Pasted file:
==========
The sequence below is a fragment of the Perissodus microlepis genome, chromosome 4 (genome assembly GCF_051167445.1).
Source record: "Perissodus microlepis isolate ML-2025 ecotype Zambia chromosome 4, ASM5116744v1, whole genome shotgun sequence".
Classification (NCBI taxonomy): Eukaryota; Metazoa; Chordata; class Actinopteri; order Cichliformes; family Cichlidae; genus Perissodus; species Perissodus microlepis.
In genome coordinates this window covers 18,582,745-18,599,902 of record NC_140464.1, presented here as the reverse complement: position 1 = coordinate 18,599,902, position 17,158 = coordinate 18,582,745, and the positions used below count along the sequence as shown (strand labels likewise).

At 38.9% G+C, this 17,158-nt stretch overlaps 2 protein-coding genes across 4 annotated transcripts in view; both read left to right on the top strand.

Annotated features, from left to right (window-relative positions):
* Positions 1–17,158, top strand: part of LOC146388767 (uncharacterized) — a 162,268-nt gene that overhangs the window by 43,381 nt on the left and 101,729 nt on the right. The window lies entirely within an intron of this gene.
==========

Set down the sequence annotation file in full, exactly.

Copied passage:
The sequence below is a fragment of the Perissodus microlepis genome, chromosome 4 (genome assembly GCF_051167445.1).
Source record: "Perissodus microlepis isolate ML-2025 ecotype Zambia chromosome 4, ASM5116744v1, whole genome shotgun sequence".
Classification (NCBI taxonomy): Eukaryota; Metazoa; Chordata; class Actinopteri; order Cichliformes; family Cichlidae; genus Perissodus; species Perissodus microlepis.
In genome coordinates this window covers 18,582,745-18,599,902 of record NC_140464.1, presented here as the reverse complement: position 1 = coordinate 18,599,902, position 17,158 = coordinate 18,582,745, and the positions used below count along the sequence as shown (strand labels likewise).

At 38.9% G+C, this 17,158-nt stretch overlaps 2 protein-coding genes across 4 annotated transcripts in view; both read left to right on the top strand.

Annotated features, from left to right (window-relative positions):
* Positions 1–17,158, top strand: part of LOC146388767 (uncharacterized) — a 162,268-nt gene that overhangs the window by 43,381 nt on the left and 101,729 nt on the right. The window lies entirely within an intron of this gene.